“You wait your whole career for everything to come together the way that this one has, and a lot of it is luck,” admitted The Boys showrunner Erik Kripke of the acclaim achieved by the Amazon Prime Video series based on Garth Ennis and Darick Robertson’s hardcore, satirical, political and extremely poignant comic series. “The right subject matter, that has a lot of different layers and depth to it, [and] that happens to be talking about the exact second we’re living in.”
Riding high and with its third season deep in production, The Boys, executive produced by Kripke, Seth Rogan and Evan Goldberg, is nominated for Outstanding Drama Series at the upcoming Emmys, as well as in several more categories including Outstanding Writing for a Drama Series for Rebecca Sonnenshine’s work on the Season 2 finale.
Kripke and fellow EP Sonnenshine joined Deadline’s Contenders Television: The Nominees awards-season event to talk about the show and its relationship to the fractured and often celebrity-fueled America of 2021.
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“Why would you want to run your country like a corporation?” asks The Crossing veteran Sonnenshine about what is one of the main storylines of our times, and The Boys itself via the powerful Vought International pulling all the superpowered strings. “Corporations are not to be trusted, and somehow the mythology of American success has made corporations this shiny example.”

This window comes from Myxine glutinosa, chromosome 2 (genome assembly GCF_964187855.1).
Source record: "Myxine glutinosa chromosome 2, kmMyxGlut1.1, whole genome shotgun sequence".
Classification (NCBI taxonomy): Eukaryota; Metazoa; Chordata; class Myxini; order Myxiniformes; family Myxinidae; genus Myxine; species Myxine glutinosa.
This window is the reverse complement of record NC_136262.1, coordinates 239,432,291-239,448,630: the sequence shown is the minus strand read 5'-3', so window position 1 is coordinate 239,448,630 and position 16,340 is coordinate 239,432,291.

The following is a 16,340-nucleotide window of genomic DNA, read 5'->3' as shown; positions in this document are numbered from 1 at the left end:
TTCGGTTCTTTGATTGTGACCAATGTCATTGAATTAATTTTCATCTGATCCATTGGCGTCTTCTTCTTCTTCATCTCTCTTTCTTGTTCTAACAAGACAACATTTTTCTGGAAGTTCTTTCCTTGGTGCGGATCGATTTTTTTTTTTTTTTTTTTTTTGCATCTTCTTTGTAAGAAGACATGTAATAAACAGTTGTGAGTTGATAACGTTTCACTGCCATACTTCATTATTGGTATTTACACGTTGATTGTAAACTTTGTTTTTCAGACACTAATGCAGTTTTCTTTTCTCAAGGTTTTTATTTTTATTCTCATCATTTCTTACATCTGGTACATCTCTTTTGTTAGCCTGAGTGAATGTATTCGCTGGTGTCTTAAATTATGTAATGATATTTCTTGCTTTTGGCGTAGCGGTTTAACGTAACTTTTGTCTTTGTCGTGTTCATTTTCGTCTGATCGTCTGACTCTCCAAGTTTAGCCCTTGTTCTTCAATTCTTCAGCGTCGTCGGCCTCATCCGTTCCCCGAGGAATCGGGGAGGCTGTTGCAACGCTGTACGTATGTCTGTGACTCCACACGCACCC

From the tentacles of corporate power to political backlash, a speedboat-punctured whale, rising populism, and let’s be honest a repurposed member of the Nazi elite vying quite successfully to become America’s super sweetheart, the September 4, 2020-launching second season of The Boys and its cast featuring Karl Urban, Jack Quaid, Antony Starr and Erin Moriarty struck a chord in a nation that felt like it was spinning out of control in real life.
Which was not altogether accidental, even if slightly out of sight, Kripke said.
“There’s the glacier that peeks out over the water, and that the superhero show, and if that’s all people want to watch, they can enjoy it,” he said of the Toronto-filmed series and the war it depicts between the despicable Homelander-fronted The Seven and the rogue Boys. “But, we spend an incredible amount of time building that glacier under the water, both in terms of the character, the thematics, the satirical resonance to what’s going on today, the criticism of media and corporations, as Rebecca so rightfully said. So it’s just very gratifying that people are seeing beyond the dick jokes into all the stuff that we’re really putting into the show.”
With the third season heading towards liftoff and a spinoff also in the works, it looks as though the metaphorical glacier under the water is rising.
Check back Monday for the panel video.
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